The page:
A decline in tool use would seem to betoken a shift in our relationship to our own stuff: more passive and more dependent. And indeed, there are fewer occasions for the kind of spiritedness that is called forth when we take things in hand for ourselves, whether to fix them or to make them. What ordinary people once made, they buy; and what they one fixed for themselves, they replace entirely or hire an expert to repair, whose expert fix often involves replacing an entire system because some minute component has failed.
Nowhere has our attitude toward the maintenance of our own belongings shifted over the course of my lifetime than in how we view our cars. The house I grew up in had a detached garage with two bays. The one on the right had what was then called “a pit.” It was a roughly four foot wide hole in the floor, fifteen feet long, with a set of stairs leading down to a low work space below. From there you could change the oil and work on the entire undercarriage of the car which you carefully parked above it.
My second vehicle, back when I was a teenager, was a 1967 Ford pickup truck. When you opened the hood there was enough room in the engine compartment for a young man my size to crawl entirely inside and still close the bonnet. With a glance you could easily view all the major components of the engine: the radiator, the starter, the block, the head and the distributor cap with its eight wires snaking around to their appointed spark plugs. It was, unfortunately, an ill-tempered beast, and by the time I was seventeen I had replaced the head gasket on it myself. (If you don’t know what that means, look it up. It essentially involves rebuilding the entire engine.)
I don’t recall the last time I saw a private home with a garage which had a pit. Opening the hood of most modern cars reveals what is essentially a Borg Collective underneath, and tearing into it seems a frightening prospect. But it’s not only big-ticket items like automobiles which bear the scars of our shifting attitude toward tools and useful items.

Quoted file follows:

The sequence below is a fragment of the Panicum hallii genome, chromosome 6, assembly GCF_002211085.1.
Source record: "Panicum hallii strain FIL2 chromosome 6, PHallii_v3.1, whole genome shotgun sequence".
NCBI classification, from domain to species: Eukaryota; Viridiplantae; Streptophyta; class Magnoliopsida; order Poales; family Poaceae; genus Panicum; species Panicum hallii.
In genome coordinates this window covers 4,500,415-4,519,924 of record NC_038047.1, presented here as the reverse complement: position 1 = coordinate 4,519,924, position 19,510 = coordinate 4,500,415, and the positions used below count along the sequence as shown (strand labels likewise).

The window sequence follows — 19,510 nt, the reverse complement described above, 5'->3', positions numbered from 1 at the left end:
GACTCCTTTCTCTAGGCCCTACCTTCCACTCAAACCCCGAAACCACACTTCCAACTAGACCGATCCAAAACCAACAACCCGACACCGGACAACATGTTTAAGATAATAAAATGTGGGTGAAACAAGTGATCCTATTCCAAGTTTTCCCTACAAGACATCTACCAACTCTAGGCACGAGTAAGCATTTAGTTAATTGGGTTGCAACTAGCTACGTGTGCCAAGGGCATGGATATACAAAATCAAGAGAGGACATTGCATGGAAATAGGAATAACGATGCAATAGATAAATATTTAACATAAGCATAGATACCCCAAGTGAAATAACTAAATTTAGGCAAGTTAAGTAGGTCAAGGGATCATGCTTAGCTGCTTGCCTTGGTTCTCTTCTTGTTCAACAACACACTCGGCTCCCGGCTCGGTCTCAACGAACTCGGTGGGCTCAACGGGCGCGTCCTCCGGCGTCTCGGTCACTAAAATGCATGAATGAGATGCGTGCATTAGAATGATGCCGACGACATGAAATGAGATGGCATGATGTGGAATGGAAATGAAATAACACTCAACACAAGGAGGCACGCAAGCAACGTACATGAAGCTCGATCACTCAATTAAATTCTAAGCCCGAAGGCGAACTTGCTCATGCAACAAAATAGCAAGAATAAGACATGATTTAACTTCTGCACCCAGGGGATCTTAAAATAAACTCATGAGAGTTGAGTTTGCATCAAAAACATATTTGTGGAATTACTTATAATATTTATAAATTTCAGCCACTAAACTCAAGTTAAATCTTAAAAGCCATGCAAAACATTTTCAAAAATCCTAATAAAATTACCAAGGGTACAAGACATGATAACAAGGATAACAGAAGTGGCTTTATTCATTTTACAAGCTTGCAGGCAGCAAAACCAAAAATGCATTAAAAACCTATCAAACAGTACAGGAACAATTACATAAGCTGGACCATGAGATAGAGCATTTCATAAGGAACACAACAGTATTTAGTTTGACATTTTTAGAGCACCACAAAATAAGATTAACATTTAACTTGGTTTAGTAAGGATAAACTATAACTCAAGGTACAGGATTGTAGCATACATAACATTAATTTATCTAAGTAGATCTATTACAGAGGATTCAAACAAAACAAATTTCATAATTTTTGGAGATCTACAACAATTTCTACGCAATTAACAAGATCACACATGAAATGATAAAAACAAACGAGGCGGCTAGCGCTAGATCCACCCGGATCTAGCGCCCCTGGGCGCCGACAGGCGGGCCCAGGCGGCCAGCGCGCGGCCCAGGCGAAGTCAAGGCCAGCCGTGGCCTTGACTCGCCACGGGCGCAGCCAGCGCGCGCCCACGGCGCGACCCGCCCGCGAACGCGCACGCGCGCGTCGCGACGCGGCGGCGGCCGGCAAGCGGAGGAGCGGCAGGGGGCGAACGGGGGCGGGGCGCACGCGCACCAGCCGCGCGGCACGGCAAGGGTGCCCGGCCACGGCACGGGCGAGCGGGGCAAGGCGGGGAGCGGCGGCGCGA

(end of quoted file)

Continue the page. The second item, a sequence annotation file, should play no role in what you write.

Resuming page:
At least for the men in the audience, consider for a moment the matter of the razors we use for shaving. My father — as did my grandfather before him — used a straight razor for that task through all his years. A barber’s strop was an ever present accessory hanging at the side our bathroom sink. (While preparing this article, I paused to wonder how many younger readers today would even know what a strop was without tabbing over to Google.) With proper care and regular sharpening, a good straight razor could last you several decades. Today we prefer pre-packaged razors which are employed until the edge is no longer pristine and are then chucked unceremoniously into the waste bin.
We have evolved into a society which disdains the making of things and absolutely abhors the concept of repairing them. There were three television repair shops in the small town where I grew up. I believe that today the breed is effectively extinct. In the 1960s, being a mechanic was an essential and respected career. Today, if your child winds up being a “grease monkey,” it’s frequently a mark of shame, not to be mentioned when the neighbors are around.
Is it any wonder, then, that our nation’s manufacturing base has been in decline for so long? It’s easy enough to blame external market forces, but the fact is that a once proud tradition has fallen into a shameful state of disrepair and blatant disrespect. And yet physical work will always need to be done – at least until Skynet’s robots are nearly ready to take over our society. Might some of us find more satisfaction in washing the dirt or grease off our hands at the end of a long day, seeing the fruits of our labors in fully functional use by others? Would it be so terrible if more of our children sought out these “useful trades”?
Being a “handyman” is another description generally employed with scorn, much like the tinker of old. But a man who is handy will likely find work no matter where the Dow Jones closes tomorrow. The real world is full of things, and they impact our lives on every level. Treating them as if they are magical beasts beyond our comprehension represents losing something which our society once held precious.